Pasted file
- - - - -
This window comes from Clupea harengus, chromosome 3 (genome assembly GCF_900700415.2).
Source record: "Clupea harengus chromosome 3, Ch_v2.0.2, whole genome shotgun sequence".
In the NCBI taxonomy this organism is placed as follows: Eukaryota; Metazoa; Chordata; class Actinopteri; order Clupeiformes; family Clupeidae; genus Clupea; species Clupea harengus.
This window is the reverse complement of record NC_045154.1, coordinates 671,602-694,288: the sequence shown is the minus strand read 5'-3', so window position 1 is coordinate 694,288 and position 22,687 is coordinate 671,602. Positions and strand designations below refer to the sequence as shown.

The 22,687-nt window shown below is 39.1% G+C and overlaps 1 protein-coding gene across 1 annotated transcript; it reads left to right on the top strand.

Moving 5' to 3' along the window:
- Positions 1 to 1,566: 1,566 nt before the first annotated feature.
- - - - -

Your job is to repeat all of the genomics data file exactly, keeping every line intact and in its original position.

This window comes from Clupea harengus, chromosome 3 (genome assembly GCF_900700415.2).
Source record: "Clupea harengus chromosome 3, Ch_v2.0.2, whole genome shotgun sequence".
In the NCBI taxonomy this organism is placed as follows: Eukaryota; Metazoa; Chordata; class Actinopteri; order Clupeiformes; family Clupeidae; genus Clupea; species Clupea harengus.
This window is the reverse complement of record NC_045154.1, coordinates 671,602-694,288: the sequence shown is the minus strand read 5'-3', so window position 1 is coordinate 694,288 and position 22,687 is coordinate 671,602. Positions and strand designations below refer to the sequence as shown.

The 22,687-nt window shown below is 39.1% G+C and overlaps 1 protein-coding gene across 1 annotated transcript; it reads left to right on the top strand.

Moving 5' to 3' along the window:
- Positions 1 to 1,566: 1,566 nt before the first annotated feature.